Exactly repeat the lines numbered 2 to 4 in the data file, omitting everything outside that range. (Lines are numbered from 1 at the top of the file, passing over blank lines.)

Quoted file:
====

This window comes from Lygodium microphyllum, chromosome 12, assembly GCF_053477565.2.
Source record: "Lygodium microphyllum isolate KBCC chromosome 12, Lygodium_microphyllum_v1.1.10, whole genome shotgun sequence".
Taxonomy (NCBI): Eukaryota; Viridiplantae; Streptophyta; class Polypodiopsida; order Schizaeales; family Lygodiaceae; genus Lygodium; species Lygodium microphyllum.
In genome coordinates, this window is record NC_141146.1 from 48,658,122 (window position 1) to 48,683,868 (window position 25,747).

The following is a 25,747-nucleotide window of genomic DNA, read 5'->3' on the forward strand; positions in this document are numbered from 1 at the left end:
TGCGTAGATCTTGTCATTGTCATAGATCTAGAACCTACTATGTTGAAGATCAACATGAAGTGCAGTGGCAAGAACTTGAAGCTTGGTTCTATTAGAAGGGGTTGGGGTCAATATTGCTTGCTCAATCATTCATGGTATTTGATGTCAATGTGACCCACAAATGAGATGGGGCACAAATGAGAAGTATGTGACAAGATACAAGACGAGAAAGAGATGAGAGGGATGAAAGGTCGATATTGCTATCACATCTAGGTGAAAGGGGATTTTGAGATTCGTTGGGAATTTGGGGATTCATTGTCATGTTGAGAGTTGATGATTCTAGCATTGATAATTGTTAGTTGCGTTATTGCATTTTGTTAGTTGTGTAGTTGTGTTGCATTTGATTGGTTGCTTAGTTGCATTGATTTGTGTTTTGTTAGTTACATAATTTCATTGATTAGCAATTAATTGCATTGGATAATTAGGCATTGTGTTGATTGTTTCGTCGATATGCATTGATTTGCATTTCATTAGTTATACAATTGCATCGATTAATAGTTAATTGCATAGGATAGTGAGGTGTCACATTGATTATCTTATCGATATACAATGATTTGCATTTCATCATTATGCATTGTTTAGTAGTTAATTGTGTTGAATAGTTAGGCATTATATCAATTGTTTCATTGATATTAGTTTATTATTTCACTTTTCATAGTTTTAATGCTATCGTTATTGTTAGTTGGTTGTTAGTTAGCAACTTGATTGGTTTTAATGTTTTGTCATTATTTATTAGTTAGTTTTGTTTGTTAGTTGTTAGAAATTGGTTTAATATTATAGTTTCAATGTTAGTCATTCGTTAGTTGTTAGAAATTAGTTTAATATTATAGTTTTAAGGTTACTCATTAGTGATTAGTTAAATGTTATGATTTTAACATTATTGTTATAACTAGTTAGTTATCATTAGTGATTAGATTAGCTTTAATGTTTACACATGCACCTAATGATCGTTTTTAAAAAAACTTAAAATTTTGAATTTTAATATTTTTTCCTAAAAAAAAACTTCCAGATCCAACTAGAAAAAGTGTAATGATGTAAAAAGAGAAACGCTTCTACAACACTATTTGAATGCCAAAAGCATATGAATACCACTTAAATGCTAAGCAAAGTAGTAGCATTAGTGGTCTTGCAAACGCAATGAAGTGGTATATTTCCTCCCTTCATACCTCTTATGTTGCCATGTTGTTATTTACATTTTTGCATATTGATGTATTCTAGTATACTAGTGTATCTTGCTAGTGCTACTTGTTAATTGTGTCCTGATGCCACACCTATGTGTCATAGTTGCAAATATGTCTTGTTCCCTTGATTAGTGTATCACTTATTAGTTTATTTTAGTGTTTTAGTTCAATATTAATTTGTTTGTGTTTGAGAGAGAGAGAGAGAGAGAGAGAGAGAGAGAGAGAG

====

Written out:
Source record: "Lygodium microphyllum isolate KBCC chromosome 12, Lygodium_microphyllum_v1.1.10, whole genome shotgun sequence".
Taxonomy (NCBI): Eukaryota; Viridiplantae; Streptophyta; class Polypodiopsida; order Schizaeales; family Lygodiaceae; genus Lygodium; species Lygodium microphyllum.
In genome coordinates, this window is record NC_141146.1 from 48,658,122 (window position 1) to 48,683,868 (window position 25,747).